"Last month's terrorist attacks could delay the resumption of strong growth in our economies. Decisive action has already been taken to support a robust recovery. Notwithstanding remaining short-term uncertainties, we are confident about our future prospects. We are strongly committed to bringing forward needed measures to increase economic growth and preserve the health of our financial markets. We will continue to monitor exchange markets closely and cooperate as appropriate." -- Statement of Group of Seven Finance Ministers and Central Bank Governors, Oct. 6, 2001
The Treasury Secretary
Photo: U.S. Treasury
"We are seeing concrete signs that we are beginning to regain our economic footing. Consumers are returning to the stores, airline usage is increasing and there are buyers again for 'big ticket' goods such as automobiles," -- Treasury Secretary Paul O'Neill's statement at the White House, Oct. 19, 2001
"The terrorist attacks of Sept. 11 created disruptions that swept through our economy very quickly. Our airways were shut down and all of the travel-associated industries effectively came to a halt. Consumers stayed home and, as a consequence, it now seems certain that when the numbers are tallied for the third quarter, they will show that our economy experienced negative real growth ... The depth of this contraction, as well as the pace at which the economy returns to a healthy rate of growth, will depend in large part on how fast consumers regain their confidence and on our success in incorporating new protections against possible terrorist acts without material reductions in productivity." -- Treasury Secretary Paul O'Neill's statement to the Senate Finance Committee, Oct. 3, 2001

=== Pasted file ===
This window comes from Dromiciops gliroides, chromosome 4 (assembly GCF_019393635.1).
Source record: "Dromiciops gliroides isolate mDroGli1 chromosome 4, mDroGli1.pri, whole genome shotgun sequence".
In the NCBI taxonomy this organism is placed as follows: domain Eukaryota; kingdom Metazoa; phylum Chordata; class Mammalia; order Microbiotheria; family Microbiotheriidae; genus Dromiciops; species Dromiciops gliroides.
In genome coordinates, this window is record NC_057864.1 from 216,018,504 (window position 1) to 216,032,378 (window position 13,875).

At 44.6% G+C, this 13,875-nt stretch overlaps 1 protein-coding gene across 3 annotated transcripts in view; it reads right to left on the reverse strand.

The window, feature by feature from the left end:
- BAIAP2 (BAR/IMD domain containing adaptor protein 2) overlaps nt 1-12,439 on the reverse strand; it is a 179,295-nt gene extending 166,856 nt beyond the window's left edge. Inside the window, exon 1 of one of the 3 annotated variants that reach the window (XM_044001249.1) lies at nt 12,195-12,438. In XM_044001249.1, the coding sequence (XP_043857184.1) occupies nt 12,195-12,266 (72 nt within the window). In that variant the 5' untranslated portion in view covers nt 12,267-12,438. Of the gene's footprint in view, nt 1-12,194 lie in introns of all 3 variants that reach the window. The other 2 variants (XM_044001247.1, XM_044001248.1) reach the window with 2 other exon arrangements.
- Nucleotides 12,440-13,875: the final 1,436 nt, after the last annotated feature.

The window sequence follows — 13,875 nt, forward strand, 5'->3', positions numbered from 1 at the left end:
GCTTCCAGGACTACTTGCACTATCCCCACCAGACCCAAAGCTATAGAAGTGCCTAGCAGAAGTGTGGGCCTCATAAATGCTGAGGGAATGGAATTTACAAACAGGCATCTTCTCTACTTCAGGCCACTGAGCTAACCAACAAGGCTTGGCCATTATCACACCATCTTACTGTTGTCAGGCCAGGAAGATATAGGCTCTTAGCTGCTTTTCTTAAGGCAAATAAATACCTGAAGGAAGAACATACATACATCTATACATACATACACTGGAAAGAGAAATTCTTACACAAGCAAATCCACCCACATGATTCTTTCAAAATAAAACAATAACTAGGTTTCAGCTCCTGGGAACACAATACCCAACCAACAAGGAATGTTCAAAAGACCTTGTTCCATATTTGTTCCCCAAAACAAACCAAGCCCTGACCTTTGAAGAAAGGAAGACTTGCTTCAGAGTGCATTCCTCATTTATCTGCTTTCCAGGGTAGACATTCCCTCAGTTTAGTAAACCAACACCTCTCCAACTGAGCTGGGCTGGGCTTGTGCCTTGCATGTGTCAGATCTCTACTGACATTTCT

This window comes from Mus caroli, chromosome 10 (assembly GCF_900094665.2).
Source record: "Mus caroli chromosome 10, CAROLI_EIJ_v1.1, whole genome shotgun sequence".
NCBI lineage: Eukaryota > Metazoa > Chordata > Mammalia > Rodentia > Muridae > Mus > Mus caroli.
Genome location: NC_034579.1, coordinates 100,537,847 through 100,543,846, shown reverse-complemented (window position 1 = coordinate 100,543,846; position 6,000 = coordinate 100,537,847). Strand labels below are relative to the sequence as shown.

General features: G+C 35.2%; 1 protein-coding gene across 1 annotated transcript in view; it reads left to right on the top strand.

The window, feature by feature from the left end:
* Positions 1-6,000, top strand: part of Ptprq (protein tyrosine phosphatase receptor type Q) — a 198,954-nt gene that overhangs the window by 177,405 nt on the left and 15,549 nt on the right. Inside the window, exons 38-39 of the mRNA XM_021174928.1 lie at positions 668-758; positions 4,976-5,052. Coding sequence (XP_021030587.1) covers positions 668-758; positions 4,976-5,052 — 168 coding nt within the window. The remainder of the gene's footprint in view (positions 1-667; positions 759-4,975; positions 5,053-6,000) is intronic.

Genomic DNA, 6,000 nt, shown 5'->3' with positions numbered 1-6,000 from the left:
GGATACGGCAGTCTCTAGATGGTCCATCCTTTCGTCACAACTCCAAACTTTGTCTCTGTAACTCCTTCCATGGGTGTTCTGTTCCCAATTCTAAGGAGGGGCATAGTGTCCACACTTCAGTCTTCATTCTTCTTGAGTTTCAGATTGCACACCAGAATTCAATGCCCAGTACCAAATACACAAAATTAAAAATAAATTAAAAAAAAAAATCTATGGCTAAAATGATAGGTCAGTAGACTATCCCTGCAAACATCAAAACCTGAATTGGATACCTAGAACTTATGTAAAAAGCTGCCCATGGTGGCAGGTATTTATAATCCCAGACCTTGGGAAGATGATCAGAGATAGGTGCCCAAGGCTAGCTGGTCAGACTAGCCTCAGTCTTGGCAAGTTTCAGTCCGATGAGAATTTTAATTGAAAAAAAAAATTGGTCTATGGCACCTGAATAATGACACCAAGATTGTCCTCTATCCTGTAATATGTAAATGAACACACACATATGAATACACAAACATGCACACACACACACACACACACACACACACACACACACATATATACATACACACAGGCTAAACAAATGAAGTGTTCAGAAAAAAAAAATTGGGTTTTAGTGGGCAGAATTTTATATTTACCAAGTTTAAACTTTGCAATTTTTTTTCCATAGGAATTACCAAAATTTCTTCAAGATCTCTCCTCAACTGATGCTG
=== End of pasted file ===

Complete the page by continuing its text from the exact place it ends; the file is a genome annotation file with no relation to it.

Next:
The Business Community
"Forecasting is more difficult than ever, because the economic future is now to an unusual degree dependent on the future course of political, military, and related domestic and foreign affairs. Will we be able to prevent further acts of terror
against the United States and punish the perpetrators effectively and justly? What costs and sacrifices will this new and very different war require, and how long will it last? In the near future, we should hope simply for a gradual return to normalcy,
the usual routines of working, shopping, traveling, entertainment, etc. Over the longer term, it will help immensely to see some visible triumph over terrorists and the countries that harbor them." -- The U.S. Economy Before and After the Terrorist Attacks, an Oct. 26, 2001, report by Victor Zarnowitz, senior fellow and economic counselor at The Conference Board
"While nearly 90 percent of consumers say they will not cut back on their buying plans, it's important to note that this figure is very likely to fall as widespread layoffs begin to materialize. So far, consumers have helped the U.S. steer clear of recession. The likelihood of this scenario continuing is dwindling as the economic ramifications of the terrorist attacks continue to unfold," -- Lynn Franco, director of The Conference Board's Consumer Research Center, in the Sept. 21, 2001, release of a consumer survey predicting a recession